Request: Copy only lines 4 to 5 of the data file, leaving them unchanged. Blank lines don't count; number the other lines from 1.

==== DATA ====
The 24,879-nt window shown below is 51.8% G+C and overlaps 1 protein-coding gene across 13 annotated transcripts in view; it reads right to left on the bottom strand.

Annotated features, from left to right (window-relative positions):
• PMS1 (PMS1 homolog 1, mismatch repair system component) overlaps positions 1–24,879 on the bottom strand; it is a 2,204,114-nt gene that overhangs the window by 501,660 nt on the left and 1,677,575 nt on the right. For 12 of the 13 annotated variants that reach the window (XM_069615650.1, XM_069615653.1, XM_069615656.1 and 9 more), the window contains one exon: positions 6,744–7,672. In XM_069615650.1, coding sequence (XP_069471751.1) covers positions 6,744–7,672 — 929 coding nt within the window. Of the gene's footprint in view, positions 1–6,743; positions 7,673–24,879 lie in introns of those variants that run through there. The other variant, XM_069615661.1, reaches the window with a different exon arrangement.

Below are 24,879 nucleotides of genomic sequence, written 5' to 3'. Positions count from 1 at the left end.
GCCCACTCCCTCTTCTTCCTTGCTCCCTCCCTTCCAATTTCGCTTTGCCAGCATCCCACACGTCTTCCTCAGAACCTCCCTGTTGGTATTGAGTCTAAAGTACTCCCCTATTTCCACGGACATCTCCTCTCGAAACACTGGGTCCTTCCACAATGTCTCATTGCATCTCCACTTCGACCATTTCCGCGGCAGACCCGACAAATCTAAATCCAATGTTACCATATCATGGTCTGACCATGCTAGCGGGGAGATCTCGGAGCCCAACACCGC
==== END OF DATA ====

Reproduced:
Below are 24,879 nucleotides of genomic sequence, written 5' to 3'. Positions count from 1 at the left end.
GCCCACTCCCTCTTCTTCCTTGCTCCCTCCCTTCCAATTTCGCTTTGCCAGCATCCCACACGTCTTCCTCAGAACCTCCCTGTTGGTATTGAGTCTAAAGTACTCCCCTATTTCCACGGACATCTCCTCTCGAAACACTGGGTCCTTCCACAATGTCTCATTGCATCTCCACTTCGACCATTTCCGCGGCAGACCCGACAAATCTAAATCCAATGTTACCATATCATGGTCTGACCATGCTAGCGGGGAGATCTCGGAGCCCAACACCGC